There are caveats: the way some SSE instructions are specified is a bit of a minefield, and we’re trying to figure out now how we can make things work reliably across architectures, but the main point is valid. Floating point is subtle, but it’s not inherently nondeterministic.

Reblogged this on Fabio Ticconi's Blog.

Cogently written. The worst counter-example to the superstition “testing floats with equality is always bad” may be this one, where the tested value is an infinite: http://stackoverflow.com/questions/11421756/weverything-yielding-comparing-floating-point-with-or-is-unsafe

A couple more examples are in this post of mine (it can get tricky, but that does not undermine the message that floating-point is deterministic): http://blog.frama-c.com/index.php?post/2011/11/08/Floating-point-quiz

Nice — I appreciate the comment and the links.

One quibble: in the Floating-point-quiz you say “For a decimal number to be representable as a (base 2) floating-point number, its decimal expansion has to end in 5” but that is only true if there is a fractional part. All of the integers from 0 to 2^24 (about 16 million) are representable in a float, and many more are representable in a double, and most of them don’t end in 5.

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An awesome reminder of how to do base conversion and why we had to learn it in the first place!

Thanks,

Donato

In one of the examples, why do you use float(1.1) and (double)1.1, and thus not double(1.1)?

There was no reason. I just changed it to make them consistent in order to avoid any possible confusion.

The problem isn’t the comparison, the problem is that people think 1.1 is a float constant. As you say at the end, the solution is to match constants and variables; either use 1.1f or use a double. You wouldn’t use 1.1f to initialize an int, and you wouldn’t expect “Hello, world” to be valid for a pointer-to-function, so why use 1.1 to initialize a float? Sure, it works (and if someone’s using 42 to initialize a double, rather than 42.0, that’s not a problem, since small integers are perfectly representable in floats), but it’s setting you up for confusion later.

Or better still, switch to a language like Pike, where the default float type is double precision, AND you get an arbitrary-precision float type (Gmp.mpf, using the GNU Multiprecision Library).

I agree that using 1.1 as a float constant is the problem. I think that most new developers assume that using 1.1 as a float constant is as benign as using 42 as a float constant. In our decimal-centric world (the US measurement system notwithstanding) 1.1 “seems” like a simpler number than 1.25, but as a binary float it is not.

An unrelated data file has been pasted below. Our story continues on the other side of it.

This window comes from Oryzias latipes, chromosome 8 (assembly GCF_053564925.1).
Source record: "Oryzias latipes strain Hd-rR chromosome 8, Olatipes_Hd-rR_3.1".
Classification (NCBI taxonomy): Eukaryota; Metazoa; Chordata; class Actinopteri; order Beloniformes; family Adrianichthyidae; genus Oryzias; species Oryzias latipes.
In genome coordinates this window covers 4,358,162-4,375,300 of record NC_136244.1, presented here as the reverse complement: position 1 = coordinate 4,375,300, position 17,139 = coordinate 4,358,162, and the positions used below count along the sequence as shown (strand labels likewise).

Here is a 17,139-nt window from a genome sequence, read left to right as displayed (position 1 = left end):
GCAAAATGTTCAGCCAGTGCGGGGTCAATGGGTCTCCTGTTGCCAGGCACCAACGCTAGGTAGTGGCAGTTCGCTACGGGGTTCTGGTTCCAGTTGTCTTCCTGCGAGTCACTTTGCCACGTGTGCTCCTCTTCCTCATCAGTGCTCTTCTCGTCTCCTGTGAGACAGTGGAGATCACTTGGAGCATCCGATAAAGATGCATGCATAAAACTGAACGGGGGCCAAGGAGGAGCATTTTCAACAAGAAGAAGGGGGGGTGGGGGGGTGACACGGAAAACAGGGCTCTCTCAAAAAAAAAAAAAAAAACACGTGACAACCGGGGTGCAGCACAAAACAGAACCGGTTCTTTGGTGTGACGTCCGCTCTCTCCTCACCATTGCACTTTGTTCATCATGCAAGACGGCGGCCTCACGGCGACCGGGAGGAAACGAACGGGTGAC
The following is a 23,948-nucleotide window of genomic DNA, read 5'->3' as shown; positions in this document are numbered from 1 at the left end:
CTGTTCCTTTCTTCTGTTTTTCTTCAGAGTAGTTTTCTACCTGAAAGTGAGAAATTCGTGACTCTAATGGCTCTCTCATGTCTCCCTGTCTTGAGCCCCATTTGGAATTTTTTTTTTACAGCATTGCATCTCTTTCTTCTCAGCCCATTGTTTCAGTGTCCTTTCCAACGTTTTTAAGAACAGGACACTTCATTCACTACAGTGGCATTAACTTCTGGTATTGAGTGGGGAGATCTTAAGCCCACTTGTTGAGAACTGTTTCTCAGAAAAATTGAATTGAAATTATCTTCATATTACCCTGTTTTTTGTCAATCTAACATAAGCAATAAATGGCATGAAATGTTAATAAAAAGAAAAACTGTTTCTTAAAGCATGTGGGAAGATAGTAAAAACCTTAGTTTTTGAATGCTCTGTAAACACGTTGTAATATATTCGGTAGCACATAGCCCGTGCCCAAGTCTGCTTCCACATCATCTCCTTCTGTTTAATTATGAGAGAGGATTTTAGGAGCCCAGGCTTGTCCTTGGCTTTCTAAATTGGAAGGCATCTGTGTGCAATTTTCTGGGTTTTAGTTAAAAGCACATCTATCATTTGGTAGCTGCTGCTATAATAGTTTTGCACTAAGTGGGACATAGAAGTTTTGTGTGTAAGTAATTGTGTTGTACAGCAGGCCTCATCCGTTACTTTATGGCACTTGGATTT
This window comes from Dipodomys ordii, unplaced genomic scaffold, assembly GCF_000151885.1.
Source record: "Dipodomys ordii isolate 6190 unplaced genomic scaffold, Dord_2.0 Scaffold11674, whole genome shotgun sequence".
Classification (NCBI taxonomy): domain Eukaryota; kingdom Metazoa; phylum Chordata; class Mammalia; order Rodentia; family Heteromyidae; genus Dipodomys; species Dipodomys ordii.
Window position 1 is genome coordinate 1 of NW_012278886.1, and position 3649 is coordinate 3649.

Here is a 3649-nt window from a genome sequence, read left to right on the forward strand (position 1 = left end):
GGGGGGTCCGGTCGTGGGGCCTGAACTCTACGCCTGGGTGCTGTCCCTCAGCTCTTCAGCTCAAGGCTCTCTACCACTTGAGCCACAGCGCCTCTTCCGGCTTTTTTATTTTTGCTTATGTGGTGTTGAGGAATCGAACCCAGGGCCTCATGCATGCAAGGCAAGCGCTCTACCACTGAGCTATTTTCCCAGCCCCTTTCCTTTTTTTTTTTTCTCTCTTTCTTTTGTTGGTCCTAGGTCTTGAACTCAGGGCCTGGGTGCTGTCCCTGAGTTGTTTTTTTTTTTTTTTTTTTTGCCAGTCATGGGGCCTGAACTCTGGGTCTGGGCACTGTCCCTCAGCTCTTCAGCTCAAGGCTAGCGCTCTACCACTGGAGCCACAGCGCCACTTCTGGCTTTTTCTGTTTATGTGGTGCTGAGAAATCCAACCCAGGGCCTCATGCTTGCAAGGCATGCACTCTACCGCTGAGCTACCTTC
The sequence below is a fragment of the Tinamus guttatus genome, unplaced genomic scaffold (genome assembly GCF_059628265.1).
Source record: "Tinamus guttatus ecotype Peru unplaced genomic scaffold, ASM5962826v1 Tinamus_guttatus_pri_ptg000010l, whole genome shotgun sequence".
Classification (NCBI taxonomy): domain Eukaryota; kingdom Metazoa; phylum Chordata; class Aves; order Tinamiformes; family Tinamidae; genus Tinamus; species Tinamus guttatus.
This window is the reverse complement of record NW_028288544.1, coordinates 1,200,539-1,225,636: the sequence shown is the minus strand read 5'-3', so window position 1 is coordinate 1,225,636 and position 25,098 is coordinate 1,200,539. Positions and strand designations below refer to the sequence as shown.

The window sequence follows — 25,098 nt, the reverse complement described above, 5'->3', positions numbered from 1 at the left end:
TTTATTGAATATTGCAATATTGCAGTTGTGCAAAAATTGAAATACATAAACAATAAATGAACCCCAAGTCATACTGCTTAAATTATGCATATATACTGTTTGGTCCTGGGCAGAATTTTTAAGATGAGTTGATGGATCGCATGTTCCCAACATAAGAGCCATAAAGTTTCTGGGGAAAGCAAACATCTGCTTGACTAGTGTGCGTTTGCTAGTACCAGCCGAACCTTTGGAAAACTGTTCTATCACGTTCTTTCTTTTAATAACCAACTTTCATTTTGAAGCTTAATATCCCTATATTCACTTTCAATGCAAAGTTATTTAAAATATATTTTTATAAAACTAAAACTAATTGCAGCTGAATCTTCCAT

I’m not sure that a default float type of double helps — after all, the default float type in C/C++ is also double, but for performance reasons many people explicitly choose float. An arbitrary precision float type is a great thing to have, but used carelessly it just gives you the same issues only with smaller epsilons.

Well, when people want absolute maximum performance, they don’t pick Pike, they go with C. But most of the time the cost is worth it – just as letting your language do garbage collection for you might have a performance and RAM cost, but it’s so much easier on the debugging. I can make a GUI program that displays a colorful Mandelbrot image in a screenful of Pike code, but the boilerplate to just create a window would be more than that in C.

With float vs double, I don’t remember ever working with floats for performance – I just always go double for accuracy. And these days, most high level languages are doing the same thing; the ‘float’ type in Python, Pike, and (I think) JavaScript/ECMAScript (where it’s just called a number) is double-precision. The advantages of single-precision floats just aren’t enough. On today’s hardware, I’m not sure there’s even any benefit left at all – in the same way that there’s no real benefit to working with 16-bit integers rather than 32-bit, because moving them around in memory usually involves just as much work. Ignore C’s float and just use double instead. Life will be better.

Floats definitely still have significant advantages. If you are dealing with large arrays of them then the memory savings (and reduced cache misses) can be critical. And GPUs still process floats a lot faster than doubles. And if you do SSE SIMD coding then you can process floats twice as fast as doubles.

It absolutely depends on the domain of course. I work in games and for most of our data we absolutely cannot use double.